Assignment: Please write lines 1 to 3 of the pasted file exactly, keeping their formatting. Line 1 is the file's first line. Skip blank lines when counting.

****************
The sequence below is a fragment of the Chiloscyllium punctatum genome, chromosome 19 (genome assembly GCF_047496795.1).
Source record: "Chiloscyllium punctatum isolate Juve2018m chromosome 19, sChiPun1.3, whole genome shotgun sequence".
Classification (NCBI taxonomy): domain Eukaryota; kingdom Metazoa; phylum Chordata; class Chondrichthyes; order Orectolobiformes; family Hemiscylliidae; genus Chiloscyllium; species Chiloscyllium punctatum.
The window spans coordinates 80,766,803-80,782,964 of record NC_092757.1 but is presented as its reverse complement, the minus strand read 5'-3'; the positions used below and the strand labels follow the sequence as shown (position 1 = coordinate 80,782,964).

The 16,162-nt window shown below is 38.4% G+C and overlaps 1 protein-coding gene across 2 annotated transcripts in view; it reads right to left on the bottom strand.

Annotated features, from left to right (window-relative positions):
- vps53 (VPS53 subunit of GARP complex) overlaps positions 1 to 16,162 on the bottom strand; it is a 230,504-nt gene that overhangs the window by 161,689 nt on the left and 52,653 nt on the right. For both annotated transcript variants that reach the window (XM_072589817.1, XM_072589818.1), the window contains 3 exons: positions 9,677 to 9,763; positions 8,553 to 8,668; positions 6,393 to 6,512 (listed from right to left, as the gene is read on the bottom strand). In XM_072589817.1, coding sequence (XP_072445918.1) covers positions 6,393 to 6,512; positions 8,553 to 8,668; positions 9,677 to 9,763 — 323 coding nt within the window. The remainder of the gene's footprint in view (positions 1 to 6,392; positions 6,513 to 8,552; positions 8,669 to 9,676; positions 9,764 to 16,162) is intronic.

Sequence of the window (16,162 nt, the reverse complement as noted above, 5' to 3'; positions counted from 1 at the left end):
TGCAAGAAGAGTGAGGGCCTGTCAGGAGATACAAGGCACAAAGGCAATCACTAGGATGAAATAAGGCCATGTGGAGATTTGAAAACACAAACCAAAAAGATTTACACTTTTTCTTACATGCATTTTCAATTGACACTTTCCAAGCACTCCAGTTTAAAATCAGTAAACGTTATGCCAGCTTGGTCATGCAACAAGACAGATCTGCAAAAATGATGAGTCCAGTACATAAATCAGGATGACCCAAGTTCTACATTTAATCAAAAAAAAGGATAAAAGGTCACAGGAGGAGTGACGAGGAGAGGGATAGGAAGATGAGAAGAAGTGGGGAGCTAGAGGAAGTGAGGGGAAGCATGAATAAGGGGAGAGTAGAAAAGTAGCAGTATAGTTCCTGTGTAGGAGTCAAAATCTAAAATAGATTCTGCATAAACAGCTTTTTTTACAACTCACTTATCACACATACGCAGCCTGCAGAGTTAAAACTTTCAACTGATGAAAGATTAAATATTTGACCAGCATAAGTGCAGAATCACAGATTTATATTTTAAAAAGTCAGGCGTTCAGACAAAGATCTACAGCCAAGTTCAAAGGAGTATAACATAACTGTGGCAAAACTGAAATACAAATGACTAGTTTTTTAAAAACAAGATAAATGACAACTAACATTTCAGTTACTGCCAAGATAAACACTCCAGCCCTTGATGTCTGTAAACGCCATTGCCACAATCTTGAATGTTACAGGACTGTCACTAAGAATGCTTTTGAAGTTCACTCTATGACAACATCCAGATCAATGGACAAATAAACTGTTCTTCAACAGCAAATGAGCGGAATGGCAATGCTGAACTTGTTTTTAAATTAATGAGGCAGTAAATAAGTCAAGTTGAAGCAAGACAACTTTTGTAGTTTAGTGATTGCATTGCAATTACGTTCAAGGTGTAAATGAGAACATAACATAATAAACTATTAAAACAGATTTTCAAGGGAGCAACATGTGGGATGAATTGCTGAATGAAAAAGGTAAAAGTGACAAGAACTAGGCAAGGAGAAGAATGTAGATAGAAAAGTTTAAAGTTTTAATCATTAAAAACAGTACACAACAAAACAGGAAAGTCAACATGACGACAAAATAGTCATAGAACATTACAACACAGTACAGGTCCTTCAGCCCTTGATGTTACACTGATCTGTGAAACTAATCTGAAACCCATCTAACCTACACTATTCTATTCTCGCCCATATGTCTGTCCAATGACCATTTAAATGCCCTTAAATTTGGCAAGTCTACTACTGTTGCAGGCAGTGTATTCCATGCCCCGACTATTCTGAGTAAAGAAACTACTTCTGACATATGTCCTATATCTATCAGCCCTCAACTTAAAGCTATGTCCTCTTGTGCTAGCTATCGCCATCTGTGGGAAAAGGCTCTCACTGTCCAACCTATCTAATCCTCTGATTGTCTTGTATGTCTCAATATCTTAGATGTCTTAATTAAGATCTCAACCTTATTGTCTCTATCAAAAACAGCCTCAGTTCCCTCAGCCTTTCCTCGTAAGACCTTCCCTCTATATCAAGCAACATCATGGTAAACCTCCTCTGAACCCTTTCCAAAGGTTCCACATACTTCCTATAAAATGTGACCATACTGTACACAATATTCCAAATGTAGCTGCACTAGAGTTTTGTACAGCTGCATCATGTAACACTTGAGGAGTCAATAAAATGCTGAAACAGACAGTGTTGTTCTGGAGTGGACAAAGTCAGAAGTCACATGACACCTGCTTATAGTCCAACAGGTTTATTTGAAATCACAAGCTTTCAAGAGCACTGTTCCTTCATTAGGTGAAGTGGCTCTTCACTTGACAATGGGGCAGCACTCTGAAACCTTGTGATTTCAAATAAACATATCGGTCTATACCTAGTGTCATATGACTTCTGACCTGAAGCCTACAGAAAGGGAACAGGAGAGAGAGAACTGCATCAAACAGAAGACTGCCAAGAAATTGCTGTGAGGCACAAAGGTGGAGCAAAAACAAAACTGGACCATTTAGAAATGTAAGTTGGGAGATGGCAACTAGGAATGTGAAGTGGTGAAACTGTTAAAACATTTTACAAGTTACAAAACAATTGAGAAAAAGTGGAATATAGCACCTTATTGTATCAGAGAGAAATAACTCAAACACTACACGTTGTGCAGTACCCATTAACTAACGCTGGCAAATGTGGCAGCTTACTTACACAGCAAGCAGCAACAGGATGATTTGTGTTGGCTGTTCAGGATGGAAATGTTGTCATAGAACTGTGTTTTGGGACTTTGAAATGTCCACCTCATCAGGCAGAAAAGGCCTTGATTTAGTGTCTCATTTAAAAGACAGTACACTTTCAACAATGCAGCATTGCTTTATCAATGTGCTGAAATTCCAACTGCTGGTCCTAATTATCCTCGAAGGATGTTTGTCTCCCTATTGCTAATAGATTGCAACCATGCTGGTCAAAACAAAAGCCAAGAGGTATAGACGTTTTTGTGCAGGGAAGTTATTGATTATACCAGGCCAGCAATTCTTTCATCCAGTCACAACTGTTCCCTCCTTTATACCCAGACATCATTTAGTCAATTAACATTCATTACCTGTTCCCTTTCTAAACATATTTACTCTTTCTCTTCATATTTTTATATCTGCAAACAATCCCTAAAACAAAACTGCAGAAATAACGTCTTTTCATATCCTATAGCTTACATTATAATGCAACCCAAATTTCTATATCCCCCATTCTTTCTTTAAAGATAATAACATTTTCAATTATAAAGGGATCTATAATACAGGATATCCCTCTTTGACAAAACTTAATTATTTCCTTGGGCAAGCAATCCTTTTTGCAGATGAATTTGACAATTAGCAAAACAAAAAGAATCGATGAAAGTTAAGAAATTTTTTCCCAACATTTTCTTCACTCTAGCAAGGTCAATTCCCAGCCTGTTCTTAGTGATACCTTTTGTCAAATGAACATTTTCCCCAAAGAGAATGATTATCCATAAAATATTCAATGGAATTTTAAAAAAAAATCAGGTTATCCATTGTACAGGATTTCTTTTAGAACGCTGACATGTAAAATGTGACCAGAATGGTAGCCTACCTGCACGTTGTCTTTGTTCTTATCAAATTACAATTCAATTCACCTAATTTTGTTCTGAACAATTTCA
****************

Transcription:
The sequence below is a fragment of the Chiloscyllium punctatum genome, chromosome 19 (genome assembly GCF_047496795.1).
Source record: "Chiloscyllium punctatum isolate Juve2018m chromosome 19, sChiPun1.3, whole genome shotgun sequence".
Classification (NCBI taxonomy): domain Eukaryota; kingdom Metazoa; phylum Chordata; class Chondrichthyes; order Orectolobiformes; family Hemiscylliidae; genus Chiloscyllium; species Chiloscyllium punctatum.